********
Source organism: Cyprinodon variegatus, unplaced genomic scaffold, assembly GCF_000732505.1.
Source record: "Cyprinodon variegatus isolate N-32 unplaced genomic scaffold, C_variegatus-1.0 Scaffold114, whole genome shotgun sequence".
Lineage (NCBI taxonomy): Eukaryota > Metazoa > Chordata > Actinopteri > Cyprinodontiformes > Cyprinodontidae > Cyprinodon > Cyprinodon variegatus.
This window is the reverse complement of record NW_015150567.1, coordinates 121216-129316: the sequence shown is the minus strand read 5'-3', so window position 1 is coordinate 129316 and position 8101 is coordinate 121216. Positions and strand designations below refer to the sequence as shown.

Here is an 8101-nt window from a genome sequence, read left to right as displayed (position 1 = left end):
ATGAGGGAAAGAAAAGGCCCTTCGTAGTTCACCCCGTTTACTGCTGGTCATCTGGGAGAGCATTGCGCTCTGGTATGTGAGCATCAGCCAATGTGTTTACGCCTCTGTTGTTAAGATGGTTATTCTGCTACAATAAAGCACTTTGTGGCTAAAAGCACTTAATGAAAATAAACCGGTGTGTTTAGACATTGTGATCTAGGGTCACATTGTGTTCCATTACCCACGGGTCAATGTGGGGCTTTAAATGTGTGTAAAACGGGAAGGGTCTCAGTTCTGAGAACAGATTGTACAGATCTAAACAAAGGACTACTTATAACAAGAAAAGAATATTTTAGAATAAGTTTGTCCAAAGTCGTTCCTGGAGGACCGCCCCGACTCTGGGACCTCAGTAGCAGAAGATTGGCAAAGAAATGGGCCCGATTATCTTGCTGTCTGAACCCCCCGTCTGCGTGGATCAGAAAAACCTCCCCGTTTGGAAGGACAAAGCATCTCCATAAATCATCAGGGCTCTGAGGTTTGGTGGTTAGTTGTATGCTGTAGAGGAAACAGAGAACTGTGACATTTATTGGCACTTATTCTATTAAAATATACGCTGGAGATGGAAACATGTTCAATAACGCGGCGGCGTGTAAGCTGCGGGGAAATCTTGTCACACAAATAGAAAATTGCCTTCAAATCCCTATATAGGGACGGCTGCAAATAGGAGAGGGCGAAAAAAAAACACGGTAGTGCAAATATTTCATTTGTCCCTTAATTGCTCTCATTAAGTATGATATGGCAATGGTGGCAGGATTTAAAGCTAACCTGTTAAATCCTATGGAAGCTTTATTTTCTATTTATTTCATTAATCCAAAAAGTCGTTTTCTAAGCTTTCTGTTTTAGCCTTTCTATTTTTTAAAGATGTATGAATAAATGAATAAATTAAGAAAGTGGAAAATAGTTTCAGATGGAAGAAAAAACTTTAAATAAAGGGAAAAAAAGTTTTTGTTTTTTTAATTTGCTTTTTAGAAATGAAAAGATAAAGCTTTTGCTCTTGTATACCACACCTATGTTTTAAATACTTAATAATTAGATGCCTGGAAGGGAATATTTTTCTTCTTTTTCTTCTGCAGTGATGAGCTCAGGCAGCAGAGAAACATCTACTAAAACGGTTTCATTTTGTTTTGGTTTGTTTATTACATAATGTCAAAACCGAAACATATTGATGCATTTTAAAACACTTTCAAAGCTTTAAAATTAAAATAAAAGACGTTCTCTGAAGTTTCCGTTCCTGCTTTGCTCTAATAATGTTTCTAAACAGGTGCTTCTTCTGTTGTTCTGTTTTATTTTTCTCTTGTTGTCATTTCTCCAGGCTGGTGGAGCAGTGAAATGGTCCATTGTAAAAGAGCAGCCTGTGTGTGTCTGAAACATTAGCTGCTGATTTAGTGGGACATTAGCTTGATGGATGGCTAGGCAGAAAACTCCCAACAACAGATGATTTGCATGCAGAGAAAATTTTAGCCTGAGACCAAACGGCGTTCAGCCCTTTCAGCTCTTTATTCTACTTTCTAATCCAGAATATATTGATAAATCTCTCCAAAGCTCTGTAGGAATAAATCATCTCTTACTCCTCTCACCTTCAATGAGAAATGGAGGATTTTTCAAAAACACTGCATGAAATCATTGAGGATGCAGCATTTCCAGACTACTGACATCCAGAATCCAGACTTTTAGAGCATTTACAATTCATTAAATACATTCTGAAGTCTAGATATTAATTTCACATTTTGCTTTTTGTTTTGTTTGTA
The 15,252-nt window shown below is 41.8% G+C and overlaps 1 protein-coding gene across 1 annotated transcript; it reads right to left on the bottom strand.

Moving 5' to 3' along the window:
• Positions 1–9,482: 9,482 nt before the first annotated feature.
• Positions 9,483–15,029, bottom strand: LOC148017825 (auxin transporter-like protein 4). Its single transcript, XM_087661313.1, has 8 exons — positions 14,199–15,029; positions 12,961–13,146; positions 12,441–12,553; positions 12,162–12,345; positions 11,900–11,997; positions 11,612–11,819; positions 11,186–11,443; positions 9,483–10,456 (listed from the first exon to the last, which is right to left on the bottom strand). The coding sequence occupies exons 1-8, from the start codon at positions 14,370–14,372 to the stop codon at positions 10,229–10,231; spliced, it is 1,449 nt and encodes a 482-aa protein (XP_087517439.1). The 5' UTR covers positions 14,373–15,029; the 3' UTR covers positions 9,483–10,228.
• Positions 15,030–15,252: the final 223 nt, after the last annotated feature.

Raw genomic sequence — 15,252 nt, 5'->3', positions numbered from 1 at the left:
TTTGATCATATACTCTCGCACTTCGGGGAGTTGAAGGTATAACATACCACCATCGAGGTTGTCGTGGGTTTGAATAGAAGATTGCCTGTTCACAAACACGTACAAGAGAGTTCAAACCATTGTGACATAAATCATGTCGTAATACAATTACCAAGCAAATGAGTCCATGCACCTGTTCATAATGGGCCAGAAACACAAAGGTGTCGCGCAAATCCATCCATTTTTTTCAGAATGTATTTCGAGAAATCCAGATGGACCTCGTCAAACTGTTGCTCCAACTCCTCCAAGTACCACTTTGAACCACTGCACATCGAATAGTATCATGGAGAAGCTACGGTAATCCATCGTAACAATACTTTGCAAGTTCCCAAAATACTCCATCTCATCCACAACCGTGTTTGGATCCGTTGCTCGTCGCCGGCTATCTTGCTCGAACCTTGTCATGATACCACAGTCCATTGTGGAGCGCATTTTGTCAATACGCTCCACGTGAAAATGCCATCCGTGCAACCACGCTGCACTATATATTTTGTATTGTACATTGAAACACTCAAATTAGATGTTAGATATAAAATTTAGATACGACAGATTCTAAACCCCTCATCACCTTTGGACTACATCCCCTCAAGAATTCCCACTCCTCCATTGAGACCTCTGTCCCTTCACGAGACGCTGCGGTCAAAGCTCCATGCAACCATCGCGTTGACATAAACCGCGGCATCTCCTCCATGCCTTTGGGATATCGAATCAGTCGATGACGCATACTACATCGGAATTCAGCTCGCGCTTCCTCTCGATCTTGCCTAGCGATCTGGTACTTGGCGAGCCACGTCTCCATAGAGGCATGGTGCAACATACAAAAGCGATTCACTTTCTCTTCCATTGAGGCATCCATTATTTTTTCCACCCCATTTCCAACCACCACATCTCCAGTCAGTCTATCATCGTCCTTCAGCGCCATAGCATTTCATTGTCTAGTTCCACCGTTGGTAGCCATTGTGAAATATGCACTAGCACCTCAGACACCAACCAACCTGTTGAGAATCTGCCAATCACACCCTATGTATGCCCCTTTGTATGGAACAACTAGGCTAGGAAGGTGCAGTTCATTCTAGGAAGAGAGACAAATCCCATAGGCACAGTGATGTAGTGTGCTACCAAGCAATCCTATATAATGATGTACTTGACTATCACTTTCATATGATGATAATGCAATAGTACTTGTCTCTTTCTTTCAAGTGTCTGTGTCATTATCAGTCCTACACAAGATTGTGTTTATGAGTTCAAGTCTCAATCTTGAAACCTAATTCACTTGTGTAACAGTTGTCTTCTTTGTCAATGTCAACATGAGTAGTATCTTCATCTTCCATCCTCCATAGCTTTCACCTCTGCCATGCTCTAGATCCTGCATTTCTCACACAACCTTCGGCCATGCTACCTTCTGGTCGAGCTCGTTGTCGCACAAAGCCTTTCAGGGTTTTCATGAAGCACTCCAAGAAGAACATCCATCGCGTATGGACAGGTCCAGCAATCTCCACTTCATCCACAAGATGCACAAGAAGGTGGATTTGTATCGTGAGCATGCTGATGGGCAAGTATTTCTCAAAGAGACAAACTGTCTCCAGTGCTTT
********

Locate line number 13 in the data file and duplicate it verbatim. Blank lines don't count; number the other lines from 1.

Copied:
TTTGATCATATACTCTCGCACTTCGGGGAGTTGAAGGTATAACATACCACCATCGAGGTTGTCGTGGGTTTGAATAGAAGATTGCCTGTTCACAAACACGTACAAGAGAGTTCAAACCATTGTGACATAAATCATGTCGTAATACAATTACCAAGCAAATGAGTCCATGCACCTGTTCATAATGGGCCAGAAACACAAAGGTGTCGCGCAAATCCATCCATTTTTTTCAGAATGTATTTCGAGAAATCCAGATGGACCTCGTCAAACTGTTGCTCCAACTCCTCCAAGTACCACTTTGAACCACTGCACATCGAATAGTATCATGGAGAAGCTACGGTAATCCATCGTAACAATACTTTGCAAGTTCCCAAAATACTCCATCTCATCCACAACCGTGTTTGGATCCGTTGCTCGTCGCCGGCTATCTTGCTCGAACCTTGTCATGATACCACAGTCCATTGTGGAGCGCATTTTGTCAATACGCTCCACGTGAAAATGCCATCCGTGCAACCACGCTGCACTATATATTTTGTATTGTACATTGAAACACTCAAATTAGATGTTAGATATAAAATTTAGATACGACAGATTCTAAACCCCTCATCACCTTTGGACTACATCCCCTCAAGAATTCCCACTCCTCCATTGAGACCTCTGTCCCTTCACGAGACGCTGCGGTCAAAGCTCCATGCAACCATCGCGTTGACATAAACCGCGGCATCTCCTCCATGCCTTTGGGATATCGAATCAGTCGATGACGCATACTACATCGGAATTCAGCTCGCGCTTCCTCTCGATCTTGCCTAGCGATCTGGTACTTGGCGAGCCACGTCTCCATAGAGGCATGGTGCAACATACAAAAGCGATTCACTTTCTCTTCCATTGAGGCATCCATTATTTTTTCCACCCCATTTCCAACCACCACATCTCCAGTCAGTCTATCATCGTCCTTCAGCGCCATAGCATTTCATTGTCTAGTTCCACCGTTGGTAGCCATTGTGAAATATGCACTAGCACCTCAGACACCAACCAACCTGTTGAGAATCTGCCAATCACACCCTATGTATGCCCCTTTGTATGGAACAACTAGGCTAGGAAGGTGCAGTTCATTCTAGGAAGAGAGACAAATCCCATAGGCACAGTGATGTAGTGTGCTACCAAGCAATCCTATATAATGATGTACTTGACTATCACTTTCATATGATGATAATGCAATAGTACTTGTCTCTTTCTTTCAAGTGTCTGTGTCATTATCAGTCCTACACAAGATTGTGTTTATGAGTTCAAGTCTCAATCTTGAAACCTAATTCACTTGTGTAACAGTTGTCTTCTTTGTCAATGTCAACATGAGTAGTATCTTCATCTTCCATCCTCCATAGCTTTCACCTCTGCCATGCTCTAGATCCTGCATTTCTCACACAACCTTCGGCCATGCTACCTTCTGGTCGAGCTCGTTGTCGCACAAAGCCTTTCAGGGTTTTCATGAAGCACTCCAAGAAGAACATCCATCGCGTATGGACAGGTCCAGCAATCTCCACTTCATCCACAAGATGCACAAGAAGGTGGATTTGTATCGTGAGCATGCTGATGGGCAAGTATTTCTCAAAGAGACAAACTGTCTCCAGTGCTTT